Rebecca was the daughter of John Hill Carter Beverley, who was born at Avenel in Fauquier County, and Rebecca Anne Dulany of Oakley, also in Fauquier County. John and Rebecca Beverley built Selby east of The Plains in 1908, and lived there the rest of their lives.
In 1909, daughters Mary and Anne agreed to swap ownership of the two homes, with the Veeders acquiring the Boxwood house and 64 acres, and the Mackalls assuming ownership of The Lawn and 164 acres.
The Lawn later passed to Charles Green Mackall Sr. and his wife Rebecca. Their children, Anne Green Mackall (b. 1931) and Charles Green Mackall Jr. (b. 1935) spent their early years at The Lawn. Today, Charles Jr. and his wife Mimi live at Selby.
The Lawn left the family in 1964, when it was sold to Edward Saunders. The property was then purchased in 1965 by Henry “Bud” Ross and his wife Lois, who raised their five children there. Mr. Ross is remembered as an engineer and inventor, and the founder of Ross Industries in Midland.
Upon the passing of Mr. Ross in October 2017, daughter Gail Ross Gilbert was appointed executrix of the estate. She recalls that The Lawn was at the center of their family life and the scene of many gatherings and weddings, including her own.
Above, clockwise: Charles G. Mackall Jr. (right) recently visited Bob and Gail Ross Gilbert at The Lawn and enjoyed reminiscing about the old days and what had changed over the years. (John T. Toler photo); The large cattle barn at The Lawn, known as the ‘white barn,’ was burned and not rebuilt; Built on the site of The Lawn, the second house was Tudor Revival-style, completed in 1926. It was also designed by A. B. Mullett Co.; The 18th century tavern built by Dr. Thomas Thornton on the Old Carolina Road was once stood on The Lawn property. Used as the farm manager’s house, it was demolished in 1972.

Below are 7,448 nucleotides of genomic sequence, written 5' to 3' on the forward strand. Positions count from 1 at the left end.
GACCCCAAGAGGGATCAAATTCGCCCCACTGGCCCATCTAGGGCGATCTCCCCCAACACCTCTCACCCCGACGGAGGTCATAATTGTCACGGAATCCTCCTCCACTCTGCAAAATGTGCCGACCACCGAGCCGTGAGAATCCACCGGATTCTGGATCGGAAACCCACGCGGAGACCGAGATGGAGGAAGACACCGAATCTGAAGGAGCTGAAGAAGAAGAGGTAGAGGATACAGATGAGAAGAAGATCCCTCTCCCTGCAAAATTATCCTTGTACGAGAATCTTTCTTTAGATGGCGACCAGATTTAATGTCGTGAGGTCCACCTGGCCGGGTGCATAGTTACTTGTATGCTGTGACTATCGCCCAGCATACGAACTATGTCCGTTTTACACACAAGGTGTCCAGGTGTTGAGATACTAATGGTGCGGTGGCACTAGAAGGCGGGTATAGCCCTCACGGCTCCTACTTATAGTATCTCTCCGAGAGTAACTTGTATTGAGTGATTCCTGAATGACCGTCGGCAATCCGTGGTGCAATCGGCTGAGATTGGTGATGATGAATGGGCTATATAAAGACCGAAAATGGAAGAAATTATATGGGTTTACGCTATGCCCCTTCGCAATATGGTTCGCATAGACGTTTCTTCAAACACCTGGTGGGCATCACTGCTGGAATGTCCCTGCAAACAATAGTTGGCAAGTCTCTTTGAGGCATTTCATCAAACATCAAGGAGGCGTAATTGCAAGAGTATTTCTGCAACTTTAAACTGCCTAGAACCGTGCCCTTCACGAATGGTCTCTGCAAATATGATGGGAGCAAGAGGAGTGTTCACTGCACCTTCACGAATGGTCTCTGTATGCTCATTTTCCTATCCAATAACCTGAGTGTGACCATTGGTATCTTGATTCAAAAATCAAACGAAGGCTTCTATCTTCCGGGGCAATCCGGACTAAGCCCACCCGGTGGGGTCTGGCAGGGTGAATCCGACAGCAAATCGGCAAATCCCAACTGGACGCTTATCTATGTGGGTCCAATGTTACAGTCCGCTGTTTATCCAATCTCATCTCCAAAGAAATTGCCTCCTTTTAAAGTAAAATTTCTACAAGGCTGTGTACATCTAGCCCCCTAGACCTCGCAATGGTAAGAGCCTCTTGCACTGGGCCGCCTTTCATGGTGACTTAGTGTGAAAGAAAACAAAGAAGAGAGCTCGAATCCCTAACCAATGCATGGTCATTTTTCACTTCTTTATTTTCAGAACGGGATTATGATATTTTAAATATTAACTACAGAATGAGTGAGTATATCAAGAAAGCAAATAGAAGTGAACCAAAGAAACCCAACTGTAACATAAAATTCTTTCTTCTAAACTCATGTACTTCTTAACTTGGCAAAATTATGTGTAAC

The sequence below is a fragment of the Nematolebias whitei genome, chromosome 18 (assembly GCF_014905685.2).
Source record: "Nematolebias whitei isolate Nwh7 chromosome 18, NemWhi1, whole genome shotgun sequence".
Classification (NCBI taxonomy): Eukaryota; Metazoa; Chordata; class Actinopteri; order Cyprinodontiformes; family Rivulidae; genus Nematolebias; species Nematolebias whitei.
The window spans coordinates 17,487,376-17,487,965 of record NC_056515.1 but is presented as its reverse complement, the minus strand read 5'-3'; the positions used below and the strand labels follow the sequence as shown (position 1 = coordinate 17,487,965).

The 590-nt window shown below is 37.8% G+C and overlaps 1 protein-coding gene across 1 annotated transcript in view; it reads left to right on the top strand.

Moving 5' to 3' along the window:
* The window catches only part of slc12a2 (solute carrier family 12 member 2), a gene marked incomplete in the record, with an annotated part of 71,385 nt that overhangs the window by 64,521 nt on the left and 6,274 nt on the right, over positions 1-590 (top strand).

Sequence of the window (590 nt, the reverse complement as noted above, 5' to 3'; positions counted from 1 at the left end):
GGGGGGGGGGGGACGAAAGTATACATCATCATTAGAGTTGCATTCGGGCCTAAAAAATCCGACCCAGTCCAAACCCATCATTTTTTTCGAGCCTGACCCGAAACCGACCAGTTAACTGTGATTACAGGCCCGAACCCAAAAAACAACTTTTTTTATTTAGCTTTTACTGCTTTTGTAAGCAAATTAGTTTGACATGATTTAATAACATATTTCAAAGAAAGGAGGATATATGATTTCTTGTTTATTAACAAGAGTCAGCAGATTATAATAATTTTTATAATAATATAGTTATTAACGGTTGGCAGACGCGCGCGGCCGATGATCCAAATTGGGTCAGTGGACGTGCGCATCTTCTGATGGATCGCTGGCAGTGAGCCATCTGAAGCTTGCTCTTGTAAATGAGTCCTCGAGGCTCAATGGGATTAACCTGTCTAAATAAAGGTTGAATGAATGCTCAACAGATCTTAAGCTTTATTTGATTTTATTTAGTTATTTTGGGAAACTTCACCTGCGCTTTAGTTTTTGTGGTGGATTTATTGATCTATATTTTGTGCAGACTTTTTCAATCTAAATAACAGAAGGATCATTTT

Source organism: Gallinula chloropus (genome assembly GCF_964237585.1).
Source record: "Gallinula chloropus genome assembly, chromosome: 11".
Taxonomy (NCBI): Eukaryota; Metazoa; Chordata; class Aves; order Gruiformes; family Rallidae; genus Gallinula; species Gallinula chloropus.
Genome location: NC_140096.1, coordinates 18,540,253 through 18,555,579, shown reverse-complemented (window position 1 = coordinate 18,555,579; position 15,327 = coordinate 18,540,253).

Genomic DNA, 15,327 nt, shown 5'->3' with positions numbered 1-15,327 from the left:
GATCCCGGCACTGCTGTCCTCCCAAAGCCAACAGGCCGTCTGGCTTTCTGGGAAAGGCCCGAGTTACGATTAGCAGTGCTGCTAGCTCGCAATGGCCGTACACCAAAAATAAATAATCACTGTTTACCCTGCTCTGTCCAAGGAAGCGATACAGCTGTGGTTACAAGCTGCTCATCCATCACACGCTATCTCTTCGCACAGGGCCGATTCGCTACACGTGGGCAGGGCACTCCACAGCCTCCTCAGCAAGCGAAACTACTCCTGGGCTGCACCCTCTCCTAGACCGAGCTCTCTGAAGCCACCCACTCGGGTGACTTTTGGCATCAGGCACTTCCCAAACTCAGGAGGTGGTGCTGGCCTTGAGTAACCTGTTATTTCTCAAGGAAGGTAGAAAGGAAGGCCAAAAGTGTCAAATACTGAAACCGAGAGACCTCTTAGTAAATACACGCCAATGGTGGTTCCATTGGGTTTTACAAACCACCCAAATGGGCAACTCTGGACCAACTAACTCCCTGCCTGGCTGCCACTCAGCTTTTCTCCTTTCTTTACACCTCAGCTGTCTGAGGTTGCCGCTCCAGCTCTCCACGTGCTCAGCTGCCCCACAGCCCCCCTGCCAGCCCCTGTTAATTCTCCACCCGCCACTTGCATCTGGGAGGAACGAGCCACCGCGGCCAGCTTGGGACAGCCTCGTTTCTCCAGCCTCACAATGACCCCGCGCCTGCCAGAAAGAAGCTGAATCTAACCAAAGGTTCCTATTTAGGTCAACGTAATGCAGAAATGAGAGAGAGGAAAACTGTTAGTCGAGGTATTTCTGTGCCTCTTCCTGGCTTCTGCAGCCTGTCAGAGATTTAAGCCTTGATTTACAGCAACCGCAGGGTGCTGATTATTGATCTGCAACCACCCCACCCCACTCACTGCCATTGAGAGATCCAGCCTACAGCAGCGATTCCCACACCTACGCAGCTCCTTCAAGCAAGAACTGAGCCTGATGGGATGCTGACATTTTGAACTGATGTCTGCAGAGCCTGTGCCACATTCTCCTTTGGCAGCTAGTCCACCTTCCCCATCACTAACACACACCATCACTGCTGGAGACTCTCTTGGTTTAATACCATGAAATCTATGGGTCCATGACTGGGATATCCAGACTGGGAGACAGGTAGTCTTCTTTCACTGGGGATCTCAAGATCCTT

Charles G. Mackall Jr. recently shared some recollections about life at The Lawn in the mid-20th century:
On the loss of the first house
“When the (1861) house burned in May 1922, my aunt Aminta Sorrel Karow had come up from Savannah before the family to open the house for the summer,” recalled Mr. Mackall. “She was awakened by a servant in the middle of the night who had smelled smoke. Her reply was, ‘How on earth can you smell smoke, since you have asthma so bad?’”
Fortunately, they got out safely, but the fire raged through the house. It burned to the ground, and nothing was saved.
“When the fire was first discovered it was too far underway to get under control, or even to save some of the furniture. The illumination made by the fire could be noted in Manassas,” according to the May 24, 1922 edition of the Manassas Messenger. “Several years ago, a large sum was spent on it in modern improvements. The loss is said to be in the neighborhood of $60,000.”
“Aunt Aminta lost her engagement ring in the fire,” recalled Mr. Mackall. “She had the ashes sifted from the burned 36-room house, and while the metal in the ring had melted, they found the (diamond) stone.” The consensus was that the fire was started from the spontaneous combustion of oily rags left by recent painting.
On The Lawn as a second home
“My father worked in Washington as an appraiser with Equitable Life Assurance Society. We rented an apartment in the city, and I went to school there, but we got out to The Lawn every weekend and holiday, and all summer.